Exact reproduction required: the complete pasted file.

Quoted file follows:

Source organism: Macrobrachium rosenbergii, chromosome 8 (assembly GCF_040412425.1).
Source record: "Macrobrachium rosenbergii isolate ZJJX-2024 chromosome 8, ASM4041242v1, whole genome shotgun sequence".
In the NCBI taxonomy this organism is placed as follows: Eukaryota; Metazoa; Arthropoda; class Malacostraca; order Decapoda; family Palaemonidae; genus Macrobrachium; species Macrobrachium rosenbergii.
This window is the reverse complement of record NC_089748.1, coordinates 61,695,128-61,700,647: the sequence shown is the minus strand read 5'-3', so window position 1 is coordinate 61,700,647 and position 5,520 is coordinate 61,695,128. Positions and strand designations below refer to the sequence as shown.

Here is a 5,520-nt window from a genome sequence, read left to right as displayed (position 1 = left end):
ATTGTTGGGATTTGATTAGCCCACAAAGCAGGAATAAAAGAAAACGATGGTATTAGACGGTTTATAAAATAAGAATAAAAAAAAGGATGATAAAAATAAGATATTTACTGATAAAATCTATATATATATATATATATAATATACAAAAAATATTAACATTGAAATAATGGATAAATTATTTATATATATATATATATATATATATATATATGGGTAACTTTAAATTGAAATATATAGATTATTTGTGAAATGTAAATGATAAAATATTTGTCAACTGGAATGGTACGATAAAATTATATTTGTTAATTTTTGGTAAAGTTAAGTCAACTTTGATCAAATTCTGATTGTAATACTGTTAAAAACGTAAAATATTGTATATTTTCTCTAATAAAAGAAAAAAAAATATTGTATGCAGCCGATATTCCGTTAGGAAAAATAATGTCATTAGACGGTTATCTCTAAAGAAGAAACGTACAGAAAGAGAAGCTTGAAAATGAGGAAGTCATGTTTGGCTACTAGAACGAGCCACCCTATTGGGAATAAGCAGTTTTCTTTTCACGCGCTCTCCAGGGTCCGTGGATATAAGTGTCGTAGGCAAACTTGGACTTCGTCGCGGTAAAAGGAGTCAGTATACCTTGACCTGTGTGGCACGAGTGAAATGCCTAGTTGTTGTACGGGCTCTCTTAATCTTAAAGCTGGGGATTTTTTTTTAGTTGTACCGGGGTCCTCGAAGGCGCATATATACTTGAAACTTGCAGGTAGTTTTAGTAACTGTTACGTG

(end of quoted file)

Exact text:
Source organism: Macrobrachium rosenbergii, chromosome 8 (assembly GCF_040412425.1).
Source record: "Macrobrachium rosenbergii isolate ZJJX-2024 chromosome 8, ASM4041242v1, whole genome shotgun sequence".
In the NCBI taxonomy this organism is placed as follows: Eukaryota; Metazoa; Arthropoda; class Malacostraca; order Decapoda; family Palaemonidae; genus Macrobrachium; species Macrobrachium rosenbergii.
This window is the reverse complement of record NC_089748.1, coordinates 61,695,128-61,700,647: the sequence shown is the minus strand read 5'-3', so window position 1 is coordinate 61,700,647 and position 5,520 is coordinate 61,695,128. Positions and strand designations below refer to the sequence as shown.

Here is a 5,520-nt window from a genome sequence, read left to right as displayed (position 1 = left end):
ATTGTTGGGATTTGATTAGCCCACAAAGCAGGAATAAAAGAAAACGATGGTATTAGACGGTTTATAAAATAAGAATAAAAAAAAGGATGATAAAAATAAGATATTTACTGATAAAATCTATATATATATATATATATAATATACAAAAAATATTAACATTGAAATAATGGATAAATTATTTATATATATATATATATATATATATATATATGGGTAACTTTAAATTGAAATATATAGATTATTTGTGAAATGTAAATGATAAAATATTTGTCAACTGGAATGGTACGATAAAATTATATTTGTTAATTTTTGGTAAAGTTAAGTCAACTTTGATCAAATTCTGATTGTAATACTGTTAAAAACGTAAAATATTGTATATTTTCTCTAATAAAAGAAAAAAAAATATTGTATGCAGCCGATATTCCGTTAGGAAAAATAATGTCATTAGACGGTTATCTCTAAAGAAGAAACGTACAGAAAGAGAAGCTTGAAAATGAGGAAGTCATGTTTGGCTACTAGAACGAGCCACCCTATTGGGAATAAGCAGTTTTCTTTTCACGCGCTCTCCAGGGTCCGTGGATATAAGTGTCGTAGGCAAACTTGGACTTCGTCGCGGTAAAAGGAGTCAGTATACCTTGACCTGTGTGGCACGAGTGAAATGCCTAGTTGTTGTACGGGCTCTCTTAATCTTAAAGCTGGGGATTTTTTTTTAGTTGTACCGGGGTCCTCGAAGGCGCATATATACTTGAAACTTGCAGGTAGTTTTAGTAACTGTTACGTG